Stevens, now a professor at the State University of New York Maritime College, opined, looking back on his experience, “America is well worth fighting for, and occasionally one has to do this.”

David Yoho spoke about not only his own experiences but about some of the experiences of World War II that most affected American merchant mariners.

Yoho sailed on a fleet oiler that refueled other ships at sea in the Pacific Theater. He joined the Merchant Marine when he was 14 years old. He is now president of Dave Yoho Associates, a business management consultant in Fairfax, Va.

“I represent those who are still living, less than 2,000 of us, and those of us who have passed the bar, who are no longer with us but who have families that mourn their going,” Yoho said.

In the first seven months of World War II, the U.S. Merchant Marine lost 300 ships—half of its force—because of German U-boats. One out of 26 died, and 663 were held as prisoners of war, Yoho said.

Despite that, he said, merchant mariners were not eligible for the benefits of the G.I. Bill until 1988, 43 years after the war ended. Their pay stopped when their ship sank. They had to pay taxes on all their income, unlike military members who got a $1,500 exemption at a time when $2,500 was a common amount in military earnings.

“We came home scarred, sometimes physically, often mentally,” Yoho said, talking about malaria, ulcers and asbestosis from breathing in asbestos fibers in enginerooms as well as a then-unnamed disease that later was labeled Post-Traumatic Stress Disorder.

“We delivered 15 million tons of goods to the UK and Europe, another 13 million tons to the Pacific, 8 million to the Mediterranean and 5 million tons to Russia, plus we delivered 7 million military personnel and brought them home again at the end of the war,” Yoho said. “Now you’re going to give us the Congressional Medal for that, and we say thank you.”

Yoho asked those listening to remember the stories of the merchant mariners who gave the ultimate sacrifice for their country, giving two examples.

On December 2, 1943, in Bari, Italy, a small seaport town of about 200,000, 17 of 30 ships in the harbor were sunk in a German air raid. Eight of the ships were burned beyond use.

One of the ships hit was the SS John Harvey, with 100 tons of undisclosed mustard gas bombs in its cargo hold. When fire reached the hold despite the valiant efforts of the crew, it not only exploded but, as Yoho said, disintegrated with every person on both that vessel and the two adjacent vessels losing their lives. The resultant clouds of smoke and the fog of mustard gas killed 1,000 military members and another 1,000 civilians.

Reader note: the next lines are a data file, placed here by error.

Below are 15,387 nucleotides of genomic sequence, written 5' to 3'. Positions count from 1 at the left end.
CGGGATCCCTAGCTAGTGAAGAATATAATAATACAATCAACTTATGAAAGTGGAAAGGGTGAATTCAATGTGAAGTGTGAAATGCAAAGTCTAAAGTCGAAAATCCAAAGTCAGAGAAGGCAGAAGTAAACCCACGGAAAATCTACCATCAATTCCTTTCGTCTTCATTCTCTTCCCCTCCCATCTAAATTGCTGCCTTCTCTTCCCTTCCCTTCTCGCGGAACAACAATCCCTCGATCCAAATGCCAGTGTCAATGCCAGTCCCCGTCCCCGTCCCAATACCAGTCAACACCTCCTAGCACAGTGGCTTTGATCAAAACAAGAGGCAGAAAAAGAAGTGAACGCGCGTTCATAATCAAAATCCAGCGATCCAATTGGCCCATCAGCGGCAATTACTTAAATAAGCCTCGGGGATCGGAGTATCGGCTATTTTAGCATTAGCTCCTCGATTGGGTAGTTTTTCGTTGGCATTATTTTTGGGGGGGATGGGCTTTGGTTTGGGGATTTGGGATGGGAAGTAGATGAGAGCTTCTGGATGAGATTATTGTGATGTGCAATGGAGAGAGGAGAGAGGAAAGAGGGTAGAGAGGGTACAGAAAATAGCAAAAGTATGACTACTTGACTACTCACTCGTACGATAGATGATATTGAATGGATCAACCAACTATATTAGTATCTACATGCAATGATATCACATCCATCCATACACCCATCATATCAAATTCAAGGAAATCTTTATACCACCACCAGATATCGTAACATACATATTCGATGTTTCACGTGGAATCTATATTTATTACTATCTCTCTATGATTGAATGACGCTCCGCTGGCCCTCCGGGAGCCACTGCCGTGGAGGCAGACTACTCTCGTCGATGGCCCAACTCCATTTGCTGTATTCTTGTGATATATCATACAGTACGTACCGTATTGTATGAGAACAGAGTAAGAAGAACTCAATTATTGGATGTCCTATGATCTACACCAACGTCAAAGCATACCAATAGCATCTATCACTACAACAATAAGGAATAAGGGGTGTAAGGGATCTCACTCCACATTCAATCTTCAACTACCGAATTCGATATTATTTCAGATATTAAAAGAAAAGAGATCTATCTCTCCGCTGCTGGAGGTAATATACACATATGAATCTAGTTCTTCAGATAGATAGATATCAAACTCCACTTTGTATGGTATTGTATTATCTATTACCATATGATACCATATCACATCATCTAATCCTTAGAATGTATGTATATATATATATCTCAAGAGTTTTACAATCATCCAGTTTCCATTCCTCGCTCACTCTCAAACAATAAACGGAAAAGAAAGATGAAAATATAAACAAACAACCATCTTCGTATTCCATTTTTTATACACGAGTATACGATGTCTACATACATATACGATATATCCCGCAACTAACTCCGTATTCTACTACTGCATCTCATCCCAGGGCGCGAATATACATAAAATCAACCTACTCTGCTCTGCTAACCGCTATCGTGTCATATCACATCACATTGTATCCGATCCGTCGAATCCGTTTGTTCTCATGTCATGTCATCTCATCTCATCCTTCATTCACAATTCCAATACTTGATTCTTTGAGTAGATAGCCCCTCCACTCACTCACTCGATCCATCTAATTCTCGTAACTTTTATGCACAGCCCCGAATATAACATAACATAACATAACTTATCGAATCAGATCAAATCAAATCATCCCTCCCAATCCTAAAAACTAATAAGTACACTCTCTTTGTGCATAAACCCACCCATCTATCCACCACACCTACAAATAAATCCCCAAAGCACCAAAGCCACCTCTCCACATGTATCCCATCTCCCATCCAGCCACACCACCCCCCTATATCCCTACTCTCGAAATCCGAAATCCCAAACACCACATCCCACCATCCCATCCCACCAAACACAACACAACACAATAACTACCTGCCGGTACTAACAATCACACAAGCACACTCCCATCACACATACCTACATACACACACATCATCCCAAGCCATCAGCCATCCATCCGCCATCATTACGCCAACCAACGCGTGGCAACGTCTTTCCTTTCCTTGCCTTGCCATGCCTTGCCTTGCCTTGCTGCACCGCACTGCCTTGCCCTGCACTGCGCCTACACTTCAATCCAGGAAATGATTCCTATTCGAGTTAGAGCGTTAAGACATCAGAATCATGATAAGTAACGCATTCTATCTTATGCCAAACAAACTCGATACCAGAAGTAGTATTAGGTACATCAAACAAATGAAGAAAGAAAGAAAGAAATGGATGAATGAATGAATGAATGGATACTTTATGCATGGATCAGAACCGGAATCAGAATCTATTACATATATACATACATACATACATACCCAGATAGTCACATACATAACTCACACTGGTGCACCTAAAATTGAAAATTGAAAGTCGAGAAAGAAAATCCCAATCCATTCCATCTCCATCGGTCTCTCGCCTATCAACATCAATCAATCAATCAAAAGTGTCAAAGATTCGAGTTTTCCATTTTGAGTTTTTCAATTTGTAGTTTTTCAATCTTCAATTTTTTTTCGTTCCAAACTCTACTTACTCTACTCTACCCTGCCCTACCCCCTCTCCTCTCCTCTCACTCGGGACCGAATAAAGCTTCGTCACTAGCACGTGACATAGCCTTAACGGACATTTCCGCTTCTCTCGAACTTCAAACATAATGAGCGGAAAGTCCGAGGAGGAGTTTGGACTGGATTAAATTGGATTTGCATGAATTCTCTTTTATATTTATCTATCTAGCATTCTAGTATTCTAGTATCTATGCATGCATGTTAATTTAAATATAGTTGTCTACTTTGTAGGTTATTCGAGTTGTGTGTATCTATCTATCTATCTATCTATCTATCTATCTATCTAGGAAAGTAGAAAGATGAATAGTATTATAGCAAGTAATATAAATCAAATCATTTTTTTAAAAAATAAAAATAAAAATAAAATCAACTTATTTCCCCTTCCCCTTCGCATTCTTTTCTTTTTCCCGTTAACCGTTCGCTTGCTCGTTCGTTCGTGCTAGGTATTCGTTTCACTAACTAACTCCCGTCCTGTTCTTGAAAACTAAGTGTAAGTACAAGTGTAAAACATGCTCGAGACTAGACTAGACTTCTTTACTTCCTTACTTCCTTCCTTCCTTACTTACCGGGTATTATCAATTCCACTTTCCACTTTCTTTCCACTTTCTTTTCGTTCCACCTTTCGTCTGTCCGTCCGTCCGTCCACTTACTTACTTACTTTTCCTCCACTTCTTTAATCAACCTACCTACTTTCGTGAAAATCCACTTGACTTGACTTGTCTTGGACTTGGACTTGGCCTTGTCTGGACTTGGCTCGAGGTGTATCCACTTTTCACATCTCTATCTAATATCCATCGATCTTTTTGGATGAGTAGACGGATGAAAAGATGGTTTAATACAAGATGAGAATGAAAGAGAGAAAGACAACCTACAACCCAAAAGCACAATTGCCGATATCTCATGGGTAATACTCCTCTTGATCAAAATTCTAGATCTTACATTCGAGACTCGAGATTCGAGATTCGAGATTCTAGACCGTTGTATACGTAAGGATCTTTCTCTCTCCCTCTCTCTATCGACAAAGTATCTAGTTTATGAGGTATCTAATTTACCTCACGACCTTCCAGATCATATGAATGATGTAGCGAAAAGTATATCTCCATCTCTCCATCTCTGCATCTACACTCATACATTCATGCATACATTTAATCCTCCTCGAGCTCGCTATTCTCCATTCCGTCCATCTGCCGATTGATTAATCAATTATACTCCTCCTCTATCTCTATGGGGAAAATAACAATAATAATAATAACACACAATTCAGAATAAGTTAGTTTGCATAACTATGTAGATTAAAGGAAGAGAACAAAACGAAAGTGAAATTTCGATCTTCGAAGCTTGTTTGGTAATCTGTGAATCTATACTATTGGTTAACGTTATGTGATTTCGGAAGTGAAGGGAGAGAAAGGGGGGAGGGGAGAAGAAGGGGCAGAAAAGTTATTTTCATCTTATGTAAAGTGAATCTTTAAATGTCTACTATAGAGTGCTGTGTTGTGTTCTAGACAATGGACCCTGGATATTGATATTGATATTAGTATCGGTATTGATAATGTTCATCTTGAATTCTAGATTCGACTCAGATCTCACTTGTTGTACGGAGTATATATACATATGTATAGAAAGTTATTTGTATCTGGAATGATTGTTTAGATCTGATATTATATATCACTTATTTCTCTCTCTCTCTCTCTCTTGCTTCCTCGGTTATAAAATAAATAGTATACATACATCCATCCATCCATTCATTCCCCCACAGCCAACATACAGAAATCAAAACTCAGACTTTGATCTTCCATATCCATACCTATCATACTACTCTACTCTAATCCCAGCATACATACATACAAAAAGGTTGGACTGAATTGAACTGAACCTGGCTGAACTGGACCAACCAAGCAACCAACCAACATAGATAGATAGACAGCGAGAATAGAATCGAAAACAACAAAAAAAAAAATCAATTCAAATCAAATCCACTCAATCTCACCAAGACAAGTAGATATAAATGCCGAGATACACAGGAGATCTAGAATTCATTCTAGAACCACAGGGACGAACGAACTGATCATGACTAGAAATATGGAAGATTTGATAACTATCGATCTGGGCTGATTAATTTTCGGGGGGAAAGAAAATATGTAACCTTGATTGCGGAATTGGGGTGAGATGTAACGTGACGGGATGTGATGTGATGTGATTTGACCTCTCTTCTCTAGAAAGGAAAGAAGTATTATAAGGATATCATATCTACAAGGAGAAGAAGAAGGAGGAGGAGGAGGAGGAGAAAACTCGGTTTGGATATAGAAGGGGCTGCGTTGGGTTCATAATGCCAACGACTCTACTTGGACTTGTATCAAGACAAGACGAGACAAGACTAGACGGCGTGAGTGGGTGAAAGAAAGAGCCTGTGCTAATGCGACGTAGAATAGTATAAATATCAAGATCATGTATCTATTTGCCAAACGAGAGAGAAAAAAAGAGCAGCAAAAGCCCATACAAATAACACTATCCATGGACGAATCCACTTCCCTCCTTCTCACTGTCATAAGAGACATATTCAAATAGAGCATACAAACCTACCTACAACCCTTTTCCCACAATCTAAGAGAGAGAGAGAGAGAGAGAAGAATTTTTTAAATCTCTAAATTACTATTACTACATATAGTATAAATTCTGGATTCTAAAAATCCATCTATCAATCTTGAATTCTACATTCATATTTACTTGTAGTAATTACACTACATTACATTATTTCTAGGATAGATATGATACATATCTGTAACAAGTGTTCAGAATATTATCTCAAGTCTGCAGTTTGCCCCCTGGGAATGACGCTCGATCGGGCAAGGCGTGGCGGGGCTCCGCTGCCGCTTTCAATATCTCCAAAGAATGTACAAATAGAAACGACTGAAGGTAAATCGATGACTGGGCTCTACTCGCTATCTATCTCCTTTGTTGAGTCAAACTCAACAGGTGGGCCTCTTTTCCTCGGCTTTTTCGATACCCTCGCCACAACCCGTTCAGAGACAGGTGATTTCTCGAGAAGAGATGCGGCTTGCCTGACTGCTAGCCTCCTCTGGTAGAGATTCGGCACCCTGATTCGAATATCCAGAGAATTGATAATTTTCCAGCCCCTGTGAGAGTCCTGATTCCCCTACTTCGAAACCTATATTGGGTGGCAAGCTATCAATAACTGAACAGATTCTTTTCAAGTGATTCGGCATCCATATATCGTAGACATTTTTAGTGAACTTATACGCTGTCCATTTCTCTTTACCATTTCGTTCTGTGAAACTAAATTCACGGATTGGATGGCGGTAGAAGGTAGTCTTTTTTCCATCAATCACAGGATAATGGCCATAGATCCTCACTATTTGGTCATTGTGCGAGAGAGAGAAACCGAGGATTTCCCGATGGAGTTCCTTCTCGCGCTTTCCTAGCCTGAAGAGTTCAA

“And many went on with a lifetime of terror,” Yoho said, his voice rising to a shout at times to make a point, at other times breaking when recalling the horror.

In his other example, he told of the catastrophe of convoy PQ-17, which left Iceland June 27, 1942, bound for the then-Soviet Union with supplies, a route called the Murmansk Run. They faced brutal Arctic air temperatures as well as around-the-clock daylight that gave them no cover from the German air and naval attacks.

Initially, the convoy had a strong escort and covering force, but 24 combat ships were pulled away by British Admiral Lord Dudley Pound five days away from their destination after the Allies got word that the Tirpitz, the sister ship to the German battleship Bismark, was sailing to intercept the convoy. The cruisers were ordered to withdraw westward at high speed; meanwhile, the convoy was ordered to scatter and proceed to Russian ports.

“Of those 35 ships, 11, 11, 11, remember the number, 11 made it,” Yoho said, gesturing as his voice once again swelled with emotion. “And the rest didn’t. And this is why you give us this honor. And this is why we get this medal. And this is why I say, biased as I may be, we deserved it.”

Yoho said he wished he could be at an in-person ceremony for National Maritime Day so he could shake the hands of those protecting the country today, “But instead I say to you, when you’re with others, tell them about us and say we gave up our yesterdays for their tomorrows. God bless the United States Merchant Marine. God bless the United States of America, and thank you again.”